In response to Amazon's move, VMware VP of end user computing product marketing Erik Frieberg said in a statement that Amazon's entry "further validates desktop as a service." But in fact, many desktops remain un-virtualized due to the cost of implementing all the servers and virtual desktop infrastructure software needed to deliver virtualized desktops. It's left a broad, green field of opportunity for additional virtualization approaches.
Amazon has presented a comparison of what it sees as the total cost of ownership under its approach versus those of other vendors. The summary, can be found here.
Jassy said IT administrators will like the fact they can provision virtual desktops from the Amazon Web Services management console with a few clicks of a mouse. He didn't say whether thousands of end users in a single company can all be rapidly equipped that way at the same time. Citrix' NetScaler, for example, is meant to answer that need.
On another front, Jassy announced that Amazon was launching CloudTrail, a service meant to allow customers to examine who is making API calls to their resources in EC2, what they wished to access, and whether any resources were changed as a result.
CloudTrail archives on S3 each customers API call data and with it a customer can create an audit trail of what was done by whom. Since APIs give outsiders access to limited company resources through third-party applications, CloudTrail is a security resource that exists if something goes wrong with that process. Other log analyzers are capable of examining a server log file and reconstructing the software events recorded there, including Sumo Logic, Splunk and Loggly, and Jassy said CloudTrail will work with such third-party software.
In his talk, Jassy cited a survey by Nucleus Research of Amazon customers, which found they were experiencing 32% less down time with workloads they had moved from on-premises onto EC2.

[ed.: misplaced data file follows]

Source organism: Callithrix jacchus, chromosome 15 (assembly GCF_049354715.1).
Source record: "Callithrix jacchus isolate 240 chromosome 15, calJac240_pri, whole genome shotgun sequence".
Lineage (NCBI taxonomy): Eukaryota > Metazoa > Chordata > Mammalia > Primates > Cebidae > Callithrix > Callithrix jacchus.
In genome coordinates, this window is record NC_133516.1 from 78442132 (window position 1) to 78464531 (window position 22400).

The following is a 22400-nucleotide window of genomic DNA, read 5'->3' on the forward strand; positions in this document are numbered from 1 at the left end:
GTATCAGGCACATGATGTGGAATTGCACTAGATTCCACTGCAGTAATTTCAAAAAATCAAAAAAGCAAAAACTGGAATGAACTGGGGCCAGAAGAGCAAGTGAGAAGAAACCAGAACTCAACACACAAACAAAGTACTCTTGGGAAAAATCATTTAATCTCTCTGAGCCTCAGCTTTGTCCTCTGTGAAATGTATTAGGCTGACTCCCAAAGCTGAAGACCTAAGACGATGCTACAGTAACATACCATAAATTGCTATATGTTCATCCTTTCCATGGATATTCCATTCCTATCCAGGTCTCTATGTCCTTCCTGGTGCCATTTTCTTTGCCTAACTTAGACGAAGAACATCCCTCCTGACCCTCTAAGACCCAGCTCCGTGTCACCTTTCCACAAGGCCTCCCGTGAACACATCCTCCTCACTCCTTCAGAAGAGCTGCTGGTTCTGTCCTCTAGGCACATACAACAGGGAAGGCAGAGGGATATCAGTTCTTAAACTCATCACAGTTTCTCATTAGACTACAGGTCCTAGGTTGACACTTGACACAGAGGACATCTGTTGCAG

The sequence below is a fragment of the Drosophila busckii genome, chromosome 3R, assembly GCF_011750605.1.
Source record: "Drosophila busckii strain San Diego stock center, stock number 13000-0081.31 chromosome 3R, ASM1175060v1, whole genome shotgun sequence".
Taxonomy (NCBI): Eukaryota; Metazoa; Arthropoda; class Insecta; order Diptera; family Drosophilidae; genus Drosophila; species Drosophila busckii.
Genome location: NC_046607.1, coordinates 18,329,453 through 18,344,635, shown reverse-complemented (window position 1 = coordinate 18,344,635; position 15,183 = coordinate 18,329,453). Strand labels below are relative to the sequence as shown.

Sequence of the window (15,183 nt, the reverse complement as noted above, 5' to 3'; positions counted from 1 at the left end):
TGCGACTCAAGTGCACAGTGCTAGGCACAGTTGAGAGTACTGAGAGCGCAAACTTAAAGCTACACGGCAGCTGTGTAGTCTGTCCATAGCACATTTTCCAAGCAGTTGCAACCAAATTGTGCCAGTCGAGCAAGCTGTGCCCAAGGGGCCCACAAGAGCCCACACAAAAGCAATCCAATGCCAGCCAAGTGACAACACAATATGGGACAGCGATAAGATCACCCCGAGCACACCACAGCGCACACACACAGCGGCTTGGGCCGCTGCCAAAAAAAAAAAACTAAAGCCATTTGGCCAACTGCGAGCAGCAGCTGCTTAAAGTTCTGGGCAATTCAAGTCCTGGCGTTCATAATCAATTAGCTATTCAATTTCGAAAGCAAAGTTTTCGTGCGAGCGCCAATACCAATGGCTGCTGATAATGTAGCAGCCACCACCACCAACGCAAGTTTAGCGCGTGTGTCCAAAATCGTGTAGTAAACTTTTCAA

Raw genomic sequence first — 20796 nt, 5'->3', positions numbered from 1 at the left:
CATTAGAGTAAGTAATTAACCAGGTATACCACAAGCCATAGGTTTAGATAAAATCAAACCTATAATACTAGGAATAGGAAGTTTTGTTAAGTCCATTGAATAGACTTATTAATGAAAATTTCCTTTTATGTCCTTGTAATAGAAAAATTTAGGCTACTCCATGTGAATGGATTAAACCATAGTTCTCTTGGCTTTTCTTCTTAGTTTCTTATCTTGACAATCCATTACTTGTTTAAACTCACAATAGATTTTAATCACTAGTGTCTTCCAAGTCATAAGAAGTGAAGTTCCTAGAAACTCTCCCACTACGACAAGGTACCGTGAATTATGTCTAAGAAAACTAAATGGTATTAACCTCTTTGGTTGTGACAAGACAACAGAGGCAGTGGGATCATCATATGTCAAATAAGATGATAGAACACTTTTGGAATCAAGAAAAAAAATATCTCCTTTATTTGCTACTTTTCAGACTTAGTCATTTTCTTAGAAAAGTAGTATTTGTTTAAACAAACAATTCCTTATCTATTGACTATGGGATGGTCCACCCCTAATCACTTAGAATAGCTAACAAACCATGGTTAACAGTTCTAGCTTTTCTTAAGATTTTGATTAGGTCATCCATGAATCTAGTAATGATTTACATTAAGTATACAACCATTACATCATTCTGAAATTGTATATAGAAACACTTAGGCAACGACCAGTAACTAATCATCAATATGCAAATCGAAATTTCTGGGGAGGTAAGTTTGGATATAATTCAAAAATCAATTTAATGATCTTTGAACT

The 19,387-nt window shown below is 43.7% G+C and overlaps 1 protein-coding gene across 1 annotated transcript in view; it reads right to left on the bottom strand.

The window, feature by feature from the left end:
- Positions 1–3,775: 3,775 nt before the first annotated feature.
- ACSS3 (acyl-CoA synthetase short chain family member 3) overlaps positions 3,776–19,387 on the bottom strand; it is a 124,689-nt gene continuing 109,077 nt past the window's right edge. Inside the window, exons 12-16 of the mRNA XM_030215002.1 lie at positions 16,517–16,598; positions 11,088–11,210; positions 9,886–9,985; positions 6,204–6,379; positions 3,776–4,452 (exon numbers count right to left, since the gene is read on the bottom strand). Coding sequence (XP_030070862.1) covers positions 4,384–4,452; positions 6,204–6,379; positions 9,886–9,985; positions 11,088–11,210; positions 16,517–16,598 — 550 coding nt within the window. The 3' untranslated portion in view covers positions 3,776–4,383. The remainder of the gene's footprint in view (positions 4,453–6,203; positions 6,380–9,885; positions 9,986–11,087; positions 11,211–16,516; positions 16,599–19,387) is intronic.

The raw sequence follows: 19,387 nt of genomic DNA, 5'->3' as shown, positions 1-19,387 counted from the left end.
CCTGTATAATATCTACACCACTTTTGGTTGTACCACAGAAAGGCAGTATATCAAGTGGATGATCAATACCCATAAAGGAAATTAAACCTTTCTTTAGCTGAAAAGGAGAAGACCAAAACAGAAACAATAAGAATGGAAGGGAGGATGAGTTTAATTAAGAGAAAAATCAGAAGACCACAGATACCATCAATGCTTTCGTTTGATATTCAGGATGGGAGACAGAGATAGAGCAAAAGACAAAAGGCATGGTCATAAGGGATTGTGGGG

He cited a statistic oft-repeated by Amazon officials on the number of innovations that the company has come up with, a figure that grows with each passing year. In 2010, it was 61; in 2011, it was 82; in 2012, it was 159; and in 2013, it has hit 235 with six weeks to go. He said there is "a lot more" coming before the end of the year. The figures are used to represent new services, new instance types, or other major additions to the product line. This year's figure includes many of the 26 "innovations" added to the Red Shift data warehouse service.
Jassy also cited customer use of an Amazon-provided tool, Amazon Trusted Advisor, which tells customers after reviewing their virtual machine use whether they've assigned resources appropriately or left some virtual machines idle but still running and racking up charges. Trusted Advisor has sent one million potential optimization notifications to users, Jassy said. Amazon knows that 700,000 of the messages were opened. If acted on correctly, they resulted in customer savings of $140 million during the last year, he said.
Jassy later turned over the microphone to Stephen Orban, global head of technology for Dow Jones financial news service, a unit of News Corp., which is the owner of the New York Post, London Times, Wall Street Journal. Orban said News Corp. wishes to concentrate on content creation, not data center management and is in the process of moving thousands of its applications onto the AWS infrastructure as a service. "Our mission is to migrate 75% of our infrastructure to AWS," he said. The company plans to reduce its total number of data centers from 40 to six, he said.